The following examples illustrate how to include this sum rule into the traceless frequency. In Fig. 1 (a-c) we show schematically some energy levels of the total hamiltonian, a lower level having or 2, and an upper level having or 3. The energy of a state is . A number of electric dipole (E1) transitions between the two levels, obeying the selection rules , , have been selected and assigned specific weights satisfying the conditions (II) and (III). These weights can easily be found by solving appropriate conditions. In the case Fig. 1 (b), the 9 transitions , which altogether address every state of the lower level with the same weight (1/3) and every state of the upper level with the same weight (1/5), serve to null the effect of four interactions, proportional to , , and ,
The specific cases (a-c) can easily be generalized to higher values of and .
The panels (d-e) in the same figure show cases of half-integer angular momenta, , , and electric-quadrupole (E2) transitions. A suitable set of transitions, satisfying the selection rule for E2 transitions, and appropriate weights are found by inspection. For example, panel (d) shows the case where the measurement of a total of 4 individual transitions allows canceling the effect of Zeeman and EQ interactions in both lower and upper level, defined by four interactions. In panel (e) is larger, and now 6 transitions are required for canceling again four interactions. However, in these particular cases having , the EQ interaction in the lower level vanishes, so effectively only three interactions are canceled.
The cases are trivial, therefore only one example is shown, panel (a), right-hand side.
We emphasize that the presented scheme for nulling the effects of the Zeeman and quadrupole shifts is not unique. Other types of combinations of transition frequencies are possible. Specifically for , Karr et al. Karr2016 () have considered a combination of frequencies involving two different angular momentum sub-spaces in one of the two levels (see also below). Such other combinations can be more efficient, requiring a smaller number of transitions to be measured.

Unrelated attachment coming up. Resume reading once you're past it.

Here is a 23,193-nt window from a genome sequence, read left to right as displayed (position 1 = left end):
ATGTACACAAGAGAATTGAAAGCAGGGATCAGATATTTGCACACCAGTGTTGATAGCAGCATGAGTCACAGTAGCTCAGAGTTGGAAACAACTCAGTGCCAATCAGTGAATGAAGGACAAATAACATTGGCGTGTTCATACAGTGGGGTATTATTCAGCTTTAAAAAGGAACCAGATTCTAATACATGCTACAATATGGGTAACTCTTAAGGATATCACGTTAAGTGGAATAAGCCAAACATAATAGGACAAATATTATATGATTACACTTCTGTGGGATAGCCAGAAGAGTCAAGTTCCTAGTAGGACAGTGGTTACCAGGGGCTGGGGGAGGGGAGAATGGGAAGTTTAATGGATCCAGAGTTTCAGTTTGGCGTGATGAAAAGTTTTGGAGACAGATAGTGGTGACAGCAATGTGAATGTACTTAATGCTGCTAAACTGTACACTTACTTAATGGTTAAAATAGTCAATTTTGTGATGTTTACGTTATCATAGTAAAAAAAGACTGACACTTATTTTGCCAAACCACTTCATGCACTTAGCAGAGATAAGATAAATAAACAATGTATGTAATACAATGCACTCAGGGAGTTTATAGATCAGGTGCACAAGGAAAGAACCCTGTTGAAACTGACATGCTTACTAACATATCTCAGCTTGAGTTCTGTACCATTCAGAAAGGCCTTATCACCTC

iii.2 Zeeman shift and electric quadrupole shift: realistic case
The EQ interaction between an external field gradient and the electronic plus nuclear charge distribution has the form
where the r.h.s. is an irreducible tensor operator of rank 2. This hamiltonian is traceless. Its effects are evaluated in first-order perturbation theory, due to the smallness of the field gradient occurring in experiments. The hamiltonian can be replaced by Bakalov2014includingcorrigendum ()
The first-order energy shifts of a given state are , the same as for the simple model above.
The Stark shift arises from light fields and trap fields. In general, it has a scalar, vector, and tensor contribution Schiller2014a () (see eq. (5) in ref. Bakalov2015 () for the formal expression for the static Stark shift). The tensor contribution has the same dependence on the angular momentum quantum numbers as the EQ shift. Therefore cancellation of EQ shift implies cancellation of the tensor Stark shift.